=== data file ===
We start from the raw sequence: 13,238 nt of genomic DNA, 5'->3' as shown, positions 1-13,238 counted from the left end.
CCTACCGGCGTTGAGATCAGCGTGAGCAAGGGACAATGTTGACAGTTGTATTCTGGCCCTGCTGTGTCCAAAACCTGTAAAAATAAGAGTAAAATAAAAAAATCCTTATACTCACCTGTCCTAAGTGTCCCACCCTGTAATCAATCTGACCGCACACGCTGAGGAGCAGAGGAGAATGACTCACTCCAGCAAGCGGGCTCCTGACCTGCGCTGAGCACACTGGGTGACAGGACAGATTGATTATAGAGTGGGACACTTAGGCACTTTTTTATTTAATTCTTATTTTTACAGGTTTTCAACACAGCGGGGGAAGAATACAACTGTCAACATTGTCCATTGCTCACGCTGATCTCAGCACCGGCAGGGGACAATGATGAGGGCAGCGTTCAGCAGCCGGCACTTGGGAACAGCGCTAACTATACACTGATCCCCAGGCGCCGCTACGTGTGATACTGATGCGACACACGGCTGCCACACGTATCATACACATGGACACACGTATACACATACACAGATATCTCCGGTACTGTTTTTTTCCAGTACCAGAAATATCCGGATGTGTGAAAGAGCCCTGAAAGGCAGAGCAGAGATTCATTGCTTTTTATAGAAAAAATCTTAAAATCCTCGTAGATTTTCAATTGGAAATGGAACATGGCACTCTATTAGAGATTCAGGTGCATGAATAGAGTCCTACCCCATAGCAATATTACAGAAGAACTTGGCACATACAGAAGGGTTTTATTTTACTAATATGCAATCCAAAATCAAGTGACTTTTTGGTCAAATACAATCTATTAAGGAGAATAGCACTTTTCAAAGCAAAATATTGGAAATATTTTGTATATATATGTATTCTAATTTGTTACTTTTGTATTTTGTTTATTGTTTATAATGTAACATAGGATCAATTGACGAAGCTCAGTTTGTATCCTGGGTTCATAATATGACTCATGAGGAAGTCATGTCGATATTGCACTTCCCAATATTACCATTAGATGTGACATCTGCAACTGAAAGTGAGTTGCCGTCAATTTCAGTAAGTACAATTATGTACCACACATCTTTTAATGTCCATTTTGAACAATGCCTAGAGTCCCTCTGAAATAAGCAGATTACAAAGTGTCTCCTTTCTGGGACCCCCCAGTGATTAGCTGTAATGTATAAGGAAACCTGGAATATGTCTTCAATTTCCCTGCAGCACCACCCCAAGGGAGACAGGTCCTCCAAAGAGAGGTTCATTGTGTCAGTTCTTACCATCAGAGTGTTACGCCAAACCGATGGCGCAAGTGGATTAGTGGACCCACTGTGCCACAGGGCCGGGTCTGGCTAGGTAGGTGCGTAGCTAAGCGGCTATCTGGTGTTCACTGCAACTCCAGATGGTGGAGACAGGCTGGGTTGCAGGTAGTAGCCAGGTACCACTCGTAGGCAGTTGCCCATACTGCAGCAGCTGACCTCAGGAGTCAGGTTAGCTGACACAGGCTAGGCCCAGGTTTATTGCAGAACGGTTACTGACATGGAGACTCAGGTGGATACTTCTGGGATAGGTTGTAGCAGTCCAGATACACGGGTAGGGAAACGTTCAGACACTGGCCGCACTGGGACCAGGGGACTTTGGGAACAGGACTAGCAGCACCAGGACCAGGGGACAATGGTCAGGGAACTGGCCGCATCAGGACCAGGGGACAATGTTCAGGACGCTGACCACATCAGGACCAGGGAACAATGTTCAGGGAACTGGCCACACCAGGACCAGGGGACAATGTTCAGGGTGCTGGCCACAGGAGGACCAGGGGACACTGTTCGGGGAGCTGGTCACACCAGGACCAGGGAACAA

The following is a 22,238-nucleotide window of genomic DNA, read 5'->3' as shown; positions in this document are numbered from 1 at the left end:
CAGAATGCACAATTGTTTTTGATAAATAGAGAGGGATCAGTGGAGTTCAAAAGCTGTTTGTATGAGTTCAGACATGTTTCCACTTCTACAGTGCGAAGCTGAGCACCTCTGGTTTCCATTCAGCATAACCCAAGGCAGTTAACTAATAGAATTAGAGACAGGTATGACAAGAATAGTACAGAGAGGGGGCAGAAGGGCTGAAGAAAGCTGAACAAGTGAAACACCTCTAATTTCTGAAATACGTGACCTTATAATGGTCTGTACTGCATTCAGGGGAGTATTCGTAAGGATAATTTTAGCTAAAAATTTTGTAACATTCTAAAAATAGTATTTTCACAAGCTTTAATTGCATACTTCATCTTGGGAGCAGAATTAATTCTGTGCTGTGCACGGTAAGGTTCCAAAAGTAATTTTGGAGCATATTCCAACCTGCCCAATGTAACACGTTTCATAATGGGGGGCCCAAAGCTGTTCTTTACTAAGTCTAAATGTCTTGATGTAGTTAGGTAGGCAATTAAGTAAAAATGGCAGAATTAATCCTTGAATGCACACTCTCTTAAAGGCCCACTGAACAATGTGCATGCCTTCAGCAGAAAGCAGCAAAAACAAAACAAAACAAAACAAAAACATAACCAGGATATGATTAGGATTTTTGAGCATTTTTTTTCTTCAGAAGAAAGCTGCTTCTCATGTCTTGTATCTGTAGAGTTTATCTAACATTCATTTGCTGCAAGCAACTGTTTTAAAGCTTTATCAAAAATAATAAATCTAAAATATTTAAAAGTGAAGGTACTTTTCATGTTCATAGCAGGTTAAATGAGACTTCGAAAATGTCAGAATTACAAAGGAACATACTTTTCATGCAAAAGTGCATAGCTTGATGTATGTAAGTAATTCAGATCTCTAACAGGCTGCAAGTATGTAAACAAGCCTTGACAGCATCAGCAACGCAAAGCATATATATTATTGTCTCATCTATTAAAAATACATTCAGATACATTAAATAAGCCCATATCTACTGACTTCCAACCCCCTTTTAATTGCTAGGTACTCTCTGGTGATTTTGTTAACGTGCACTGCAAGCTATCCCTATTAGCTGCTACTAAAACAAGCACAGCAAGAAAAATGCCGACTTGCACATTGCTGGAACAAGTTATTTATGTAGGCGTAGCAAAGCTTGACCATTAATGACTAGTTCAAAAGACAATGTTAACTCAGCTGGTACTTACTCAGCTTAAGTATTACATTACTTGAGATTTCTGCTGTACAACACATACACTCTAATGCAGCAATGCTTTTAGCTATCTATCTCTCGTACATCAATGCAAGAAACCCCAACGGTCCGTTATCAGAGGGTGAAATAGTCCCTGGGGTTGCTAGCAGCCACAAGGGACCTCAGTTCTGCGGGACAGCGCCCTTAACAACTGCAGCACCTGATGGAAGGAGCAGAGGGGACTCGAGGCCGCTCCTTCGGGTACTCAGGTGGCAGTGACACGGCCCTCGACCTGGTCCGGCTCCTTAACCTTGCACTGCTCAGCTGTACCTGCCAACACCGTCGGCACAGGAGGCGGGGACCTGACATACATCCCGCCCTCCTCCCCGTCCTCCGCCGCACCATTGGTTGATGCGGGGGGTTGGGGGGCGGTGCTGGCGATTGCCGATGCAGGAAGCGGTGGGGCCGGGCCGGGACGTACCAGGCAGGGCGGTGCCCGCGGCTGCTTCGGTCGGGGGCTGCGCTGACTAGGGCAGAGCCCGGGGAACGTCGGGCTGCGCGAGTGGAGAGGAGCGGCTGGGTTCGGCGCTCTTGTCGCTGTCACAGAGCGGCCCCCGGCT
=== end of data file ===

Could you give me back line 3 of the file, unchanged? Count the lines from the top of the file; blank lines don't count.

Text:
The following is a 22,238-nucleotide window of genomic DNA, read 5'->3' as shown; positions in this document are numbered from 1 at the left end: